To hear some on the Religious Right tell it, atheists are always scouring the country for government-sponsored religious symbols — crosses, Ten Commandments monuments, and the like — that they can then use as grounds for a lawsuit. Atheists are Establishment Clause junkies, constantly in search of a litigation fix. It doesn’t matter how long these symbols have been around; even decades-old monuments are not safe from a legal challenge. Those darn atheists just can’t let things be and allow the religious to enjoy some quiet government support.
OK, guilty — at least in part.
In reality, however, on many occasions the religious are the ones eager to pick a fight. A good number of legal challenges arise out of recent attempts to obliterate the line dividing church and state. Some of the religious want government assistance to shove their beliefs in our face — and then dare us to do something about it.
Take the South Carolina "I believe" license plate controversy. The South Carolina General Assembly enacted a law in 2008 that provided for a special license plate with the phrase "I believe" and the image of a cross superimposed on a stained glass window. The motivation for making this plate available was plainly to promote Christianity. Indeed, in court the state attempted to defend the plate by claiming it was a permissible "accommodation" of Christians. What? Christians can’t drive unless they have the comfort of a government-sponsored Christian message affixed to their vehicle?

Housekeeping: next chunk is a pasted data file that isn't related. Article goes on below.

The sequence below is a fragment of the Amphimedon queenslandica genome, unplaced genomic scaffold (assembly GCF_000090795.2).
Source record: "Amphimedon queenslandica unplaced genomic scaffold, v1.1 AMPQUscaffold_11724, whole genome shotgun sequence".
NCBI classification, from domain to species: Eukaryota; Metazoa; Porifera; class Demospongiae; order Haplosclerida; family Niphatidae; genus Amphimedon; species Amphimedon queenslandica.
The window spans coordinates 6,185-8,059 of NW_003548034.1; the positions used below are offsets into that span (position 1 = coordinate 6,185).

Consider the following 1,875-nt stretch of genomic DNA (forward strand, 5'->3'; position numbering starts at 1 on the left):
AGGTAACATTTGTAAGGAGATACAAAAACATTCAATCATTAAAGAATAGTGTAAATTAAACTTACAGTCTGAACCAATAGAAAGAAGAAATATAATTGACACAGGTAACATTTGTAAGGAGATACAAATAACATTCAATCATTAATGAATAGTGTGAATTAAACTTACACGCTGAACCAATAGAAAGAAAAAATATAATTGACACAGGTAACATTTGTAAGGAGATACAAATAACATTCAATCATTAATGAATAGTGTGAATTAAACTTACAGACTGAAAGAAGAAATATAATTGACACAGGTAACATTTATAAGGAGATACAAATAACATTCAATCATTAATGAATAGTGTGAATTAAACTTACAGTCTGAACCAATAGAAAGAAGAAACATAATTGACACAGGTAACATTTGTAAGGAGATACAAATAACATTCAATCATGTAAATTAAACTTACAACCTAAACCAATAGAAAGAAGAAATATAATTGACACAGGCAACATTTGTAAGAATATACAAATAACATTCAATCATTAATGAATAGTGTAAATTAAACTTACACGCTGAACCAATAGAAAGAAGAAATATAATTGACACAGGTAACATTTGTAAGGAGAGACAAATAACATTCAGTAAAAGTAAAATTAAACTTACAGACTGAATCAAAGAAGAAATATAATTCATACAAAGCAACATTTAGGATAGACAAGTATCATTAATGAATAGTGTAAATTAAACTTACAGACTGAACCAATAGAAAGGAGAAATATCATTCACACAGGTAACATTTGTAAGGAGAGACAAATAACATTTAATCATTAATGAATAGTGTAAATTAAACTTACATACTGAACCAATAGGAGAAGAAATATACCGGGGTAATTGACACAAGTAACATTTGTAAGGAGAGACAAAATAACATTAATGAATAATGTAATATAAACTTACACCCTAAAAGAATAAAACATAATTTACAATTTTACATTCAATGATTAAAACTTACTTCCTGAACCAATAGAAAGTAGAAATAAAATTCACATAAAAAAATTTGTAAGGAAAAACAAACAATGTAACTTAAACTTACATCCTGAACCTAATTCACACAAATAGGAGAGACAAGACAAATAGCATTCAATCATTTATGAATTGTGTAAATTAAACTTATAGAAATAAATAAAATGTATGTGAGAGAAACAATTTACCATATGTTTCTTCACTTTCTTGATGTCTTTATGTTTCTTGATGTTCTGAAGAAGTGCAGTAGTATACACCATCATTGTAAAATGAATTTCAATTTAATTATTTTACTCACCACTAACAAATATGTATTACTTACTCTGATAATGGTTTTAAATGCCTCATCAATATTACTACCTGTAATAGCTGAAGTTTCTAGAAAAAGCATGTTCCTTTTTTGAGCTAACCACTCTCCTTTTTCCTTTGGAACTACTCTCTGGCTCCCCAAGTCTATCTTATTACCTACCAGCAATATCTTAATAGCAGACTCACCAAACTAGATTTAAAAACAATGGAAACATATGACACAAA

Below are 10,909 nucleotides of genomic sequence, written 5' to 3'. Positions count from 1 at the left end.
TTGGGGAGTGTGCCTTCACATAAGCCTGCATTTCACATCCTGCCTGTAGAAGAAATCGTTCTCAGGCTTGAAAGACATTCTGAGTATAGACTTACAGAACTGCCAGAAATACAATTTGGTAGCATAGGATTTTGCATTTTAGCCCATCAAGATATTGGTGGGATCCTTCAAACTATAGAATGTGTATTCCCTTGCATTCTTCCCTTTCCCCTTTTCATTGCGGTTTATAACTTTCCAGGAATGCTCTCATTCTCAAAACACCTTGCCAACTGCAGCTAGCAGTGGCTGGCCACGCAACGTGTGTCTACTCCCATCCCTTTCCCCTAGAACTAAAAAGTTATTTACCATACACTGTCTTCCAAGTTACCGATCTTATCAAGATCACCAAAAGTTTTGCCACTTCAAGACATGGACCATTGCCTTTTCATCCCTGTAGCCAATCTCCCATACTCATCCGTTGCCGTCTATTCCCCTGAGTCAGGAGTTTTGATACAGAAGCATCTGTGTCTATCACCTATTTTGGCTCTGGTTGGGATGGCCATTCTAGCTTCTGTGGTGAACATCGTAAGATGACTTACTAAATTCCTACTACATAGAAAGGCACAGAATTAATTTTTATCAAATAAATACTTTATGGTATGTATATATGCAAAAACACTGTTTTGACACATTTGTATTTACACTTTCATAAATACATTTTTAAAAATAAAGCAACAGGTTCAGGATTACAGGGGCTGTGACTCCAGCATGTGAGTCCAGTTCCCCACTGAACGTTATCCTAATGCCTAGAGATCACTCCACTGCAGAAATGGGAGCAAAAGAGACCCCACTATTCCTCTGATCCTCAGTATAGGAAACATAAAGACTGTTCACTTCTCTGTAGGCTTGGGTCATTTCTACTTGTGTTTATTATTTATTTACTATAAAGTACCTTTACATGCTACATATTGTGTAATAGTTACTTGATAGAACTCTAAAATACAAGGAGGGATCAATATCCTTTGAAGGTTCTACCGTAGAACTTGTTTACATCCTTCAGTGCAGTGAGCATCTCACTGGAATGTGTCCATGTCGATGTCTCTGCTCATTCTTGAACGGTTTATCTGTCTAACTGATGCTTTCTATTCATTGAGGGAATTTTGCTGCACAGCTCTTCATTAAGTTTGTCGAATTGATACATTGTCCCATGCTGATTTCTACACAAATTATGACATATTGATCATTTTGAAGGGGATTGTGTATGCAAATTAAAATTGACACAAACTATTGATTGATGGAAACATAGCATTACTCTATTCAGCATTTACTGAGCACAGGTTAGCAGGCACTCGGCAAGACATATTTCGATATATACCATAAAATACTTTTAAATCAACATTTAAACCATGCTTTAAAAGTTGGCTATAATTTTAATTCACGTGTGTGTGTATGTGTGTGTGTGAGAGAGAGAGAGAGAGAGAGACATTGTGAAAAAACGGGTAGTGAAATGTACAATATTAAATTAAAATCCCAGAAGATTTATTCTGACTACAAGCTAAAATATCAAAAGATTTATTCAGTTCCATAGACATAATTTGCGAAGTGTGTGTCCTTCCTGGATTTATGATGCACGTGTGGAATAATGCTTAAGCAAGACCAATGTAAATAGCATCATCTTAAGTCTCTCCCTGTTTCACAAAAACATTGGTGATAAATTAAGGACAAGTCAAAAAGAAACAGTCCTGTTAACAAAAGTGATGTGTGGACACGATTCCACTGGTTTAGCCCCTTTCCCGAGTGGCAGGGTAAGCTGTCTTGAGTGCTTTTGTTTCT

Not unexpectedly, the federal district court has ruled that this latest effort to circumvent the Establishment Clause must fail. In its decision in Summer v. Adams, the court observed that "the statute is clearly unconstitutional and defense of its implementation has embroiled the state in unnecessary and expensive litigation."
Maybe nonbelievers would not be quite as litigious if Christians and other religious stopped trying to provide opportunities for us to sue. There’s no need. We have plenty of targets already.